I love a good waffle, preferably hot off the waffle iron, drizzled with warm pure maple syrup and sprinkled with fresh blueberries. These crisp, light waffles are ideal for leisurely weekend breakfasts, and they can also be made in advance, frozen, and reheated in a toaster for quick and easy weekday breakfasts. If you love nuts and can afford a calorie splurge, add 1/3 cup finely chopped pecans (which will add 50 calories per serving) to the batter. To freeze, place the cooled waffles in a plastic container, ideally separated by baking paper, and freeze.

    303 calories for 4 waffles

    Protein: 12 g; Carbohydrates: 40 g; Fat: 11 g; Fiber: 2 g; Sodium: 477 mg; Carb Choices: 2.; Diabetic Exchange: 2 Starch, 1 Skim Milk, 1 Fat

    Calorie Cuts

    Skip sugary syrups or jams, and top your waffles with a low-calorie jam, fresh fruit or a sprinkle of confectioner's sugar.

    Makes about 20 regular-size waffles; serves 5

    1 cup oat flour

    1 cup unbleached all-purpose flour

    1 tablespoon baking powder

    1 tablespoon sugar

    ¼ teaspoon salt

    2 large eggs, separated, plus 1 large egg white

    3 tablespoons canola oil

    2 cups reduced-fat buttermilk

    Canola oil cooking spray

    1. Place the dry ingredients in a large bowl and whisk together.
    2. In a small bowl or large measuring cup, whisk together the egg yolks, canola oil and buttermilk. Add this mixture to the dry ingredients and whisk until well blended; set aside.
    3. Place the 3 egg whites in a large bowl and beat with an electric mixer on medium speed for about 30 seconds or until frothy bubbles begin to appear. Increase the speed to high and beat until stiff, glossy peaks form, or about 2 to 3 minutes. Gently fold the whites into the reserved batter.
    4. Preheat your waffle iron on high heat. Spray the hot waffle grids with cooking spray or brush with oil. Spoon some batter onto the hot grids and spread it almost to the edges. Close the lid and cook until the waffles are golden brown. Serve immediately. Repeat with the remaining batter.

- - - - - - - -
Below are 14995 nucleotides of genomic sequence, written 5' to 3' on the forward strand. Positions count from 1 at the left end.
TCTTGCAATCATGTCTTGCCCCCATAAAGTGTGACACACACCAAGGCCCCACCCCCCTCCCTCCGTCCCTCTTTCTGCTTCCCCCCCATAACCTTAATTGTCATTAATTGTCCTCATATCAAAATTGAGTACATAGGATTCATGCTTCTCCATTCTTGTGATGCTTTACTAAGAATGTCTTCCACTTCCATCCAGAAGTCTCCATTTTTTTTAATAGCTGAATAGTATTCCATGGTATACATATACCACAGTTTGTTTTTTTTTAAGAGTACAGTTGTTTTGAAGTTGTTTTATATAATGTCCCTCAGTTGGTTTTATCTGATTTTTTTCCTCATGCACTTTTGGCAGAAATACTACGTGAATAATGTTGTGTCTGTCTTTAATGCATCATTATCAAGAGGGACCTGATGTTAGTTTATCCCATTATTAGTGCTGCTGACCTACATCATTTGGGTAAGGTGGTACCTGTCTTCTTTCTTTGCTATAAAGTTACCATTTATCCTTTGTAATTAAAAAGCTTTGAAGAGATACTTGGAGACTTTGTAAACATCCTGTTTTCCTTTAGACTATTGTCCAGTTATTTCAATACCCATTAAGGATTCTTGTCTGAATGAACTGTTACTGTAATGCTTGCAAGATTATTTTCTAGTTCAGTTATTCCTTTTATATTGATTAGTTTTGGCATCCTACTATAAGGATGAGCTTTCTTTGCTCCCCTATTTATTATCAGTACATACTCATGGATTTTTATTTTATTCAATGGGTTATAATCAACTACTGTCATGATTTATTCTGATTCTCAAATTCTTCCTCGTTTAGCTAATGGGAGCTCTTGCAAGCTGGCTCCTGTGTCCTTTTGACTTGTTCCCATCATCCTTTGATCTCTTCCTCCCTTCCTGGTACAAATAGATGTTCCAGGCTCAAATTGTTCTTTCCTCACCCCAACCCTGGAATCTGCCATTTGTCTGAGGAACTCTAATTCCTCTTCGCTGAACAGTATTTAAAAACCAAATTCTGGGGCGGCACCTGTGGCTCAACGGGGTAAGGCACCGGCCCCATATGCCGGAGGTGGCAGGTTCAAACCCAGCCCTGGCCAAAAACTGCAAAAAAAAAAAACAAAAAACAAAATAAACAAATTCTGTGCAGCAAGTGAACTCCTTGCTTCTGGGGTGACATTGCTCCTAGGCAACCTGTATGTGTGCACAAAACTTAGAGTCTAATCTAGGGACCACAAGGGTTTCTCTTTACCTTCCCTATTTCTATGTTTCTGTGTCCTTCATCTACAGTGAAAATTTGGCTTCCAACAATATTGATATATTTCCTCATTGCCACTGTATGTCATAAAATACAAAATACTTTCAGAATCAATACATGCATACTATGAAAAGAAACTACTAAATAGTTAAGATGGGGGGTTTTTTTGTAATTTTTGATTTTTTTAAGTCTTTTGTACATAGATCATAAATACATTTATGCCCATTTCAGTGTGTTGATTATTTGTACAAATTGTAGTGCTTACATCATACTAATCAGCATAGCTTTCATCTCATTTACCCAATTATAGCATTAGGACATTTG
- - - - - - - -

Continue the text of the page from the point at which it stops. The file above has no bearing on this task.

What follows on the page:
Cooking note: To prevent cooked waffles from getting soggy, place them on a cake rack or lean them against each other in a tent-like formation to allow the steam to escape. If they do get soggy or cold, reheat them in a toaster or a preheated 350°F oven; place them directly on an oven rack for a few minutes.

    Recipe from "The Calories In, Calories Out Cookbook: 200 Everyday Recipes That Take the Guesswork Out of Counting Calories—Plus, the Exercise It Takes to Burn Them Off," © 2014 Catherine Jones and Elaine Trujillo. Reprinted by permission of the publisher, The Experiment.

  • Law Soo Phye

    Walnut Spice Coffee Cake with Maple Glaze

    Easy, quick and loaded with nutty flavor, this coffee cake is a joy any time of day, including dessert. I've included a recipe for a decadent maple glaze, which takes the cake to a new level. Store leftovers in an airtight container for up to 3 days; if keeping longer, cover and refrigerate or freeze.

    247 calories for 1 serving without maple glaze

    Protein: 5 g; Carbohydrates: 21 g; Fat: 17 g; Fiber: 1 g; Sodium: 155 mg; Carb Choices: 1; Diabetic Exchange: 1½ Starch, 3 Fat

    307 calories for 1 serving with maple glaze

    Protein: 5 g; Carbohydrates: 31 g; Fat: 19 g; Fiber: 1 g; Sodium: 158 mg; Carb Choices: 2; Diabetic Exchange: 1 Starch, 3 Fat

    Calorie Cuts

    Omit the maple glaze, which adds 60 calories per serving. Reduce the walnuts to 1 cup and save 21 calories and about 2 grams of fat per serving.

    Serves 12

    Canola oil cooking spray

    1 1/3 cups chopped toasted walnuts

    1 cup unbleached all-purpose flour, plus extra for the cake pan

    1 teaspoon baking powder

    ½ teaspoon baking soda

    1 teaspoon ground ginger

    2½ teaspoons ground cinnamon

    ½ teaspoon ground nutmeg

    ¼ teaspoon salt

    3/4 cup packed brown sugar

    2 large eggs

    1/3 cup canola oil

    1 teaspoon vanilla extract

    ½ cup plus 2 tablespoons reduced-fat sour cream

    1 tablespoon confectioner's sugar, for dusting, if you are not using the maple glaze

    Optional Maple Glaze

    2 tablespoons unsalted butter

    ¼ cup packed brown sugar

    3 tablespoons 2 percent milk

    1 cup confectioners' sugar

    1. Place a rack in the center of the oven and preheat oven to 350°F. Grease a 9-inch round cake pan with cooking spray and dust with flour; set aside.
    2. Place the walnuts in the bowl of a food processor and pulse until finely ground; do not process to a paste. Transfer the ground walnuts to a medium bowl and add the flour, baking powder, baking soda, ginger, cinnamon, nutmeg and salt. Mix until well combined; set aside.